Ceramics, Foodways, and Identity in Bocas del Toro, Panama
Author(s): Jerry Howard
The Island of Isla Colon in the western Caribbean archipelago of Bocas del Toro, Panama has long been a place of trade and exchange. In the period shortly before Old World contact, different native groups visited the region producing an array of material evidence. Regionally diverse ceramics found on the island demonstrate a plethora of styles and traditions from both northern and southern regions during this ancient period. The practice of ceramic diversity on Isla Colon continued well into the historic period, as Afro-Caribbeans who migrated to the island established extensive trade networks with native and English merchants, introducing English made ceramics to the culture. The historic ceramics recovered from Sitio Drago reveal signs of continuity and change present in foodways. Through a specific selection process these ceramics also offer another glimpse into the identity of Bocas’ historic inhabitants. I suggest that such contributions are the foundations for a Bocatoreno identity.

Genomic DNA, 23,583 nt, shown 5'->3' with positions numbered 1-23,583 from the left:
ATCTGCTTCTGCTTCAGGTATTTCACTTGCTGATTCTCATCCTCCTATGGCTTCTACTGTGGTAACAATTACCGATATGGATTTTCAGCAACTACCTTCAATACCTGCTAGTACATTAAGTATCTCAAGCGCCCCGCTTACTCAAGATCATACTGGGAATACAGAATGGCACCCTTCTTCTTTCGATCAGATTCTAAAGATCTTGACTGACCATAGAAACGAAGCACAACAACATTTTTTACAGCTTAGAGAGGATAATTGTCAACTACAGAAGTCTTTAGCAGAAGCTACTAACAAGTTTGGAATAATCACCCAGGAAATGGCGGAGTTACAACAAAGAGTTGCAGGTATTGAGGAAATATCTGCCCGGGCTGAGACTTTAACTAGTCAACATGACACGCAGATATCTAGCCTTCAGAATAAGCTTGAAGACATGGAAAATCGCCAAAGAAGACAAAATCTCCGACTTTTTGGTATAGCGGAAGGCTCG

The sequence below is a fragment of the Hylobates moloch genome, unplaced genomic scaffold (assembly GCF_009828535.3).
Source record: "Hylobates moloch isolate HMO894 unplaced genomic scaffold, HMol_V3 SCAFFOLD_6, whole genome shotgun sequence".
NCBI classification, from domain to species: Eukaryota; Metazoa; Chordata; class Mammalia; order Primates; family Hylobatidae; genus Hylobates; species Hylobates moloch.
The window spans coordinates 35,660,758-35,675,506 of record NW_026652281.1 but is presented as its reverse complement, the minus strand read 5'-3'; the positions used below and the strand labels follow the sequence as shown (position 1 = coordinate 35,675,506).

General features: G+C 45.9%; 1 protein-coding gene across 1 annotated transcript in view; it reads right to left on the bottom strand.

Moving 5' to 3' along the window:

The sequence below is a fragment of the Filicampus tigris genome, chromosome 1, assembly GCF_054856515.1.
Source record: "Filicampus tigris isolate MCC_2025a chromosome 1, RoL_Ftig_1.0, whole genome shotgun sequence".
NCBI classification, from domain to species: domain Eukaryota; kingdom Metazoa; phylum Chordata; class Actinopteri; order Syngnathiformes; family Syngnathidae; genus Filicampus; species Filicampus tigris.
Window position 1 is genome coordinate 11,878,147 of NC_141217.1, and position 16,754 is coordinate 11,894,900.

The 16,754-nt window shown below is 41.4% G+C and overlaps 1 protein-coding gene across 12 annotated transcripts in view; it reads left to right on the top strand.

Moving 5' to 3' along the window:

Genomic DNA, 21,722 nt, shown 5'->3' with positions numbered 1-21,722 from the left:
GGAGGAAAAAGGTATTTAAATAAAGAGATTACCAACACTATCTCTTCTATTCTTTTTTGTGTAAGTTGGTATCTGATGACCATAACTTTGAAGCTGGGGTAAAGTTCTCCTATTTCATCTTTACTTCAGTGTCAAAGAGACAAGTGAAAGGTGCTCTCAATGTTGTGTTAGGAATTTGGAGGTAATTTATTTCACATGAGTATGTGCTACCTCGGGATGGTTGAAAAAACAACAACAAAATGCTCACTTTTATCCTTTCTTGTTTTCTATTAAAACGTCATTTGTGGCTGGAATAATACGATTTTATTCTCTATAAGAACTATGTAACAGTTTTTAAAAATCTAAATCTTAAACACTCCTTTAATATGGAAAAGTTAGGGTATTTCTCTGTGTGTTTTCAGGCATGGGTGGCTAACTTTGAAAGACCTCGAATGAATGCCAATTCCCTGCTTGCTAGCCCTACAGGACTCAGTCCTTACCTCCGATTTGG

Cite this Record
Ceramics, Foodways, and Identity in Bocas del Toro, Panama. Jerry Howard. Presented at Society for Historical Archaeology, Fort Worth, TX. 2017 ( tDAR id: 435213)
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min long: -129.199; min lat: 24.495 ; max long: -66.973; max lat: 49.359 ;